Thom Bell  

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Thom Bell was the record producer behind much of the Philadelphia soul subgenre of soul music in the 1970s. He was born in Kingston, Jamaica on January 26, 1943, but moved to Philadelphia as a child.


Bell was classically trained but as a teenager had sung with Kenny Gamble, Leon Huff, and Daryl Hall (of Hall and Oates fame). Bell’s first big break in soul music came with Cameo Records in Philadelphia in 1967, where he was introduced to a local group called the Delfonics. Bell brought a smooth, lush style to soul, and his production talents yielded several big hits for the group including "La, La Means I Love You" and "Didn't I Blow Your Mind This Time?"

By 1972, Bell had left the Delfonics to produce another local group, The Stylistics, this time on Avco Records. By then he had teamed up with Philadelphia-born songwriter Linda Creed and Russell Thompkins Jr, lead singer with the Stylistics. This partnership generated three albums full of memorable tracks.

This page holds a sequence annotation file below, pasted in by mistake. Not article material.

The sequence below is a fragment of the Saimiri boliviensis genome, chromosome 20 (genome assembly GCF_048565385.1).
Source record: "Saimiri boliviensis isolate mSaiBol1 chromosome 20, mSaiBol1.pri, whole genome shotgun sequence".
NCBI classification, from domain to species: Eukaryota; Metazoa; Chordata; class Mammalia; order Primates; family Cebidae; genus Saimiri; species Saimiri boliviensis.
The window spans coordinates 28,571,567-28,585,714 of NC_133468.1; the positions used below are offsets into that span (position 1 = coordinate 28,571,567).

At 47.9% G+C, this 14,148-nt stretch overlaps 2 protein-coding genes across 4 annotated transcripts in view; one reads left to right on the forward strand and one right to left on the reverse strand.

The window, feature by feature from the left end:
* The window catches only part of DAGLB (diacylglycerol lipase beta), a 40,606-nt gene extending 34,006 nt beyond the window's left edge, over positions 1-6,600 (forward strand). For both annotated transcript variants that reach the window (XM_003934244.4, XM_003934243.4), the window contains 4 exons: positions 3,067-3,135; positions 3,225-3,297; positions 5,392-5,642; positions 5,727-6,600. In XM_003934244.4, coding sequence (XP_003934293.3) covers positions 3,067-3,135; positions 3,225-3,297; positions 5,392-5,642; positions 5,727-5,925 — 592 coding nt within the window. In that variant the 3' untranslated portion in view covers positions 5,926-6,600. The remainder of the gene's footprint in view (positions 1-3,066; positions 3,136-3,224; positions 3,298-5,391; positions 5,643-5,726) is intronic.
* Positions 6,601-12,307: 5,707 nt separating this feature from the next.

Shortly thereafter, Bell moved again, this time to Atlantic Records, to produce for The Spinners, who had long been with Motown Records but were not getting the attention they needed on a label packed with stars. Bell revitalised the group, producing five albums including chart success with singles such as "Ghetto Child" and "Could It Be I'm Falling in Love?". In 1976 an album followed with Dionne Warwick, Track of the Cat, but his work was beginning to lose its originality. Subsequently, Bell worked with artists such as Johnny Mathis, Billy Paul, Deniece Williams, James Ingram and Elton John, and even teamed up, briefly, with the Stylistics in 1981. It is for his success with the Philadelphia sound in the 1970s, particularly with the Stylistics and The Spinners, that he is remembered best. In June of 2006, Bell was inducted into the Songwriters Hall of Fame.

Production and/or songwriting highlights

See also

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